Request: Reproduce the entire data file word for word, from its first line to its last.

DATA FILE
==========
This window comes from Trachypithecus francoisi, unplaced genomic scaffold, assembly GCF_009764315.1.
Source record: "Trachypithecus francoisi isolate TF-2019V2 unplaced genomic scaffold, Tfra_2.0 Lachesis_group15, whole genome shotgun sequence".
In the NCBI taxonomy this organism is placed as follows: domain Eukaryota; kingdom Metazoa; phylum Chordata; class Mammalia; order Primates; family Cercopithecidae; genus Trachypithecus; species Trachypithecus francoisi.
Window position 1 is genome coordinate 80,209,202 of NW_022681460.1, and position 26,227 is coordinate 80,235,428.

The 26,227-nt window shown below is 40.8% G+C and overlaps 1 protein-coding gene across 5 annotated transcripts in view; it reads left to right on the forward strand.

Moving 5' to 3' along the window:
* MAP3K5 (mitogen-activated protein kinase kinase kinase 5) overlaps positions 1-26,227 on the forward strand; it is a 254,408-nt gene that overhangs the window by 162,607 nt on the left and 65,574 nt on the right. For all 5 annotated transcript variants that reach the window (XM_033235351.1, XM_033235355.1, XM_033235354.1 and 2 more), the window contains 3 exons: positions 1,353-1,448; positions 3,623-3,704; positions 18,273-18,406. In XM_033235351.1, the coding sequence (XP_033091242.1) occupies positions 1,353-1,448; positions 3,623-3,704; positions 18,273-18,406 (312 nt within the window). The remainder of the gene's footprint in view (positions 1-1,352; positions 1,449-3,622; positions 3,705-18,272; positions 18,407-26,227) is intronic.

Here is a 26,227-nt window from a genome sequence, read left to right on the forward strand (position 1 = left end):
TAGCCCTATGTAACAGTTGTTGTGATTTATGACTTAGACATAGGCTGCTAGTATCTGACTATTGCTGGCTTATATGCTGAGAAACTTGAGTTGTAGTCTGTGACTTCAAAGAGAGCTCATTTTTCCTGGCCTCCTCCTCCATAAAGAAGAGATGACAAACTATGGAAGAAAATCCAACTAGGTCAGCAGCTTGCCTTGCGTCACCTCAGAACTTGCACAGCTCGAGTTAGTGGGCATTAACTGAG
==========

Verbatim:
This window comes from Trachypithecus francoisi, unplaced genomic scaffold, assembly GCF_009764315.1.
Source record: "Trachypithecus francoisi isolate TF-2019V2 unplaced genomic scaffold, Tfra_2.0 Lachesis_group15, whole genome shotgun sequence".
In the NCBI taxonomy this organism is placed as follows: domain Eukaryota; kingdom Metazoa; phylum Chordata; class Mammalia; order Primates; family Cercopithecidae; genus Trachypithecus; species Trachypithecus francoisi.
Window position 1 is genome coordinate 80,209,202 of NW_022681460.1, and position 26,227 is coordinate 80,235,428.

The 26,227-nt window shown below is 40.8% G+C and overlaps 1 protein-coding gene across 5 annotated transcripts in view; it reads left to right on the forward strand.

Moving 5' to 3' along the window:
* MAP3K5 (mitogen-activated protein kinase kinase kinase 5) overlaps positions 1-26,227 on the forward strand; it is a 254,408-nt gene that overhangs the window by 162,607 nt on the left and 65,574 nt on the right. For all 5 annotated transcript variants that reach the window (XM_033235351.1, XM_033235355.1, XM_033235354.1 and 2 more), the window contains 3 exons: positions 1,353-1,448; positions 3,623-3,704; positions 18,273-18,406. In XM_033235351.1, the coding sequence (XP_033091242.1) occupies positions 1,353-1,448; positions 3,623-3,704; positions 18,273-18,406 (312 nt within the window). The remainder of the gene's footprint in view (positions 1-1,352; positions 1,449-3,622; positions 3,705-18,272; positions 18,407-26,227) is intronic.

Here is a 26,227-nt window from a genome sequence, read left to right on the forward strand (position 1 = left end):
TAGCCCTATGTAACAGTTGTTGTGATTTATGACTTAGACATAGGCTGCTAGTATCTGACTATTGCTGGCTTATATGCTGAGAAACTTGAGTTGTAGTCTGTGACTTCAAAGAGAGCTCATTTTTCCTGGCCTCCTCCTCCATAAAGAAGAGATGACAAACTATGGAAGAAAATCCAACTAGGTCAGCAGCTTGCCTTGCGTCACCTCAGAACTTGCACAGCTCGAGTTAGTGGGCATTAACTGAG